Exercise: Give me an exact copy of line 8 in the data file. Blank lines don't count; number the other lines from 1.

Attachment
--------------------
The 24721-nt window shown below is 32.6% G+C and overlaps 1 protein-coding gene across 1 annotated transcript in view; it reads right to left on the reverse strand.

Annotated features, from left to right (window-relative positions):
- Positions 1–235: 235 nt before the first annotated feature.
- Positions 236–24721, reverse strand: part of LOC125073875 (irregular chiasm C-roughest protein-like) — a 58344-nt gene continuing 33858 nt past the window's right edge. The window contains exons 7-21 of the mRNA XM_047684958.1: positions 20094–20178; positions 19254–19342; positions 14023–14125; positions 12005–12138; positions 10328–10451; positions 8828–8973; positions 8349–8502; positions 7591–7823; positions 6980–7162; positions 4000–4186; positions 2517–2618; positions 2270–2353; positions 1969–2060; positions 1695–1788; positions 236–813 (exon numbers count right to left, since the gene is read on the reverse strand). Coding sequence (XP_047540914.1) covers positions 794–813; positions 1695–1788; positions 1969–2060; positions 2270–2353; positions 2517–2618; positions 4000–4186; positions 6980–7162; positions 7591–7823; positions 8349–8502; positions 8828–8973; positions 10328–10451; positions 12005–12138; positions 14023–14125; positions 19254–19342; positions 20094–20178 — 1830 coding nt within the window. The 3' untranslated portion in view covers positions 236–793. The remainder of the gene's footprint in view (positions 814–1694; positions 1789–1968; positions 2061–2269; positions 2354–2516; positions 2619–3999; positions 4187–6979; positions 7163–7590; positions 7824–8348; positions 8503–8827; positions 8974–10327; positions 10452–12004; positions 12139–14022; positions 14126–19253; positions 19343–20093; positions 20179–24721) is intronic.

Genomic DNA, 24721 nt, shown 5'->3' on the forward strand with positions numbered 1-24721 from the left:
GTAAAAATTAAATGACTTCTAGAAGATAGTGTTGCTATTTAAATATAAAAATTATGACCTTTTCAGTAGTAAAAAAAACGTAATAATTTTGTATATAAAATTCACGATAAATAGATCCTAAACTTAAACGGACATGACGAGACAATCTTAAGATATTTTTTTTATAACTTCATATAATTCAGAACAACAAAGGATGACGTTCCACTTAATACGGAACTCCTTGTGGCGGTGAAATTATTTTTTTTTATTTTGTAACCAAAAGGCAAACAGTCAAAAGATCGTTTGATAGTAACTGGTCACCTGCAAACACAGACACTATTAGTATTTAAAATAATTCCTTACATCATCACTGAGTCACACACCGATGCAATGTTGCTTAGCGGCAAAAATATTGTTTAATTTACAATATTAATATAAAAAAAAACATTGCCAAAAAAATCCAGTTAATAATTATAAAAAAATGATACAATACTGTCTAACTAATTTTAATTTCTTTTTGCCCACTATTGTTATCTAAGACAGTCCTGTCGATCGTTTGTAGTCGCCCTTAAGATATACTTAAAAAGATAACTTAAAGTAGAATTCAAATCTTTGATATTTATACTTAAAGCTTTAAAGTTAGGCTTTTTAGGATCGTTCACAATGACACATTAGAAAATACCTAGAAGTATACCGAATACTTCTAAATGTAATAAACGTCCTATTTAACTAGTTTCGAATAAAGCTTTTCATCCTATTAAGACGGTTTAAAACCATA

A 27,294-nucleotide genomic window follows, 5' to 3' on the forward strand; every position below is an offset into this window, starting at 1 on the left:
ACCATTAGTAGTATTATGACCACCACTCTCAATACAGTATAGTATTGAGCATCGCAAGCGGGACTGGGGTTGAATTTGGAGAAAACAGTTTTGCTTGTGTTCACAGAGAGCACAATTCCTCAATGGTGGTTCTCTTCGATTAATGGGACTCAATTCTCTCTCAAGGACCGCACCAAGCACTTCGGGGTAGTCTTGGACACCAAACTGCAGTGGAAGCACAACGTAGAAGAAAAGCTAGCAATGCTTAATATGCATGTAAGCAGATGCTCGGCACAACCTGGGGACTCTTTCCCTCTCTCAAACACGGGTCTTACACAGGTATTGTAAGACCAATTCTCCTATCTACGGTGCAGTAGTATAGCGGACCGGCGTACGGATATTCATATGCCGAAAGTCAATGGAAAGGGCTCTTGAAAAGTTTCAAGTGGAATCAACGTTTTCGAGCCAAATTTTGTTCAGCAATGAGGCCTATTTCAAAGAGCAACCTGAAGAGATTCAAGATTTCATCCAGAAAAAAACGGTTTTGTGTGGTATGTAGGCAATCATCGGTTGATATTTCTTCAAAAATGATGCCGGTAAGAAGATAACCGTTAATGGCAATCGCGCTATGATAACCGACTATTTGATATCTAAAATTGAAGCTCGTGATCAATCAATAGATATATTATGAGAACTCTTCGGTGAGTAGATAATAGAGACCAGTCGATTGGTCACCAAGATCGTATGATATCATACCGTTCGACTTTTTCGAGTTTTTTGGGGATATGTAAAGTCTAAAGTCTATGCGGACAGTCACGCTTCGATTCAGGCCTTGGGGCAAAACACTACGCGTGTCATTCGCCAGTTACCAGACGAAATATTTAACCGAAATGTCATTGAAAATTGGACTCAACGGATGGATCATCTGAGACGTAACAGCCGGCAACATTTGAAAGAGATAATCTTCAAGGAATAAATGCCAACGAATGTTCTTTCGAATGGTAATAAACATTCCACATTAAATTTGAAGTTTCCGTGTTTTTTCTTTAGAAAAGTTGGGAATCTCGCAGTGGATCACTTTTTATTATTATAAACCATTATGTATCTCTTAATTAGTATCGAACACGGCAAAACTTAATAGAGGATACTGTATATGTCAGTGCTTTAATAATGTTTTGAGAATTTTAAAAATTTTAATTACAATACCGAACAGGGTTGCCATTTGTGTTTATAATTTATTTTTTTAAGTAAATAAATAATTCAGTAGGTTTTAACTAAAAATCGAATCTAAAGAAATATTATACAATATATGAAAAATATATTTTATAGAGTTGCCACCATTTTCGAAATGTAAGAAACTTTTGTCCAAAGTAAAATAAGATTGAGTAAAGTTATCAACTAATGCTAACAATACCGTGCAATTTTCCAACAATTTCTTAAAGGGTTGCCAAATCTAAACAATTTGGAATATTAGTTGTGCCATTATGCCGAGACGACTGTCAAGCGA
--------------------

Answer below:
ACCATTAGTAGTATTATGACCACCACTCTCAATACAGTATAGTATTGAGCATCGCAAGCGGGACTGGGGTTGAATTTGGAGAAAACAGTTTTGCTTGTGTTCACAGAGAGCACAATTCCTCAATGGTGGTTCTCTTCGATTAATGGGACTCAATTCTCTCTCAAGGACCGCACCAAGCACTTCGGGGTAGTCTTGGACACCAAACTGCAGTGGAAGCACAACGTAGAAGAAAAGCTAGCAATGCTTAATATGCATGTAAGCAGATGCTCGGCACAACCTGGGGACTCTTTCCCTCTCTCAAACACGGGTCTTACACAGGTATTGTAAGACCAATTCTCCTATCTACGGTGCAGTAGTATAGCGGACCGGCGTACGGATATTCATATGCCGAAAGTCAATGGAAAGGGCTCTTGAAAAGTTTCAAGTGGAATCAACGTTTTCGAGCCAAATTTTGTTCAGCAATGAGGCCTATTTCAAAGAGCAACCTGAAGAGATTCAAGATTTCATCCAGAAAAAAACGGTTTTGTGTGGTATGTAGGCAATCATCGGTTGATATTTCTTCAAAAATGATGCCGGTAAGAAGATAACCGTTAATGGCAATCGCGCTATGATAACCGACTATTTGATATCTAAAATTGAAGCTCGTGATCAATCAATAGATATATTATGAGAACTCTTCGGTGAGTAGATAATAGAGACCAGTCGATTGGTCACCAAGATCGTATGATATCATACCGTTCGACTTTTTCGAGTTTTTTGGGGATATGTAAAGTCTAAAGTCTATGCGGACAGTCACGCTTCGATTCAGGCCTTGGGGCAAAACACTACGCGTGTCATTCGCCAGTTACCAGACGAAATATTTAACCGAAATGTCATTGAAAATTGGACTCAACGGATGGATCATCTGAGACGTAACAGCCGGCAACATTTGAAAGAGATAATCTTCAAGGAATAAATGCCAACGAATGTTCTTTCGAATGGTAATAAACATTCCACATTAAATTTGAAGTTTCCGTGTTTTTTCTTTAGAAAAGTTGGGAATCTCGCAGTGGATCACTTTTTATTATTATAAACCATTATGTATCTCTTAATTAGTATCGAACACGGCAAAACTTAATAGAGGATACTGTATATGTCAGTGCTTTAATAATGTTTTGAGAATTTTAAAAATTTTAATTACAATACCGAACAGGGTTGCCATTTGTGTTTATAATTTATTTTTTTAAGTAAATAAATAATTCAGTAGGTTTTAACTAAAAATCGAATCTAAAGAAATATTATACAATATATGAAAAATATATTTTATAGAGTTGCCACCATTTTCGAAATGTAAGAAACTTTTGTCCAAAGTAAAATAAGATTGAGTAAAGTTATCAACTAATGCTAACAATACCGTGCAATTTTCCAACAATTTCTTAAAGGGTTGCCAAATCTAAACAATTTGGAATATTAGTTGTGCCATTATGCCGAGACGACTGTCAAGCGA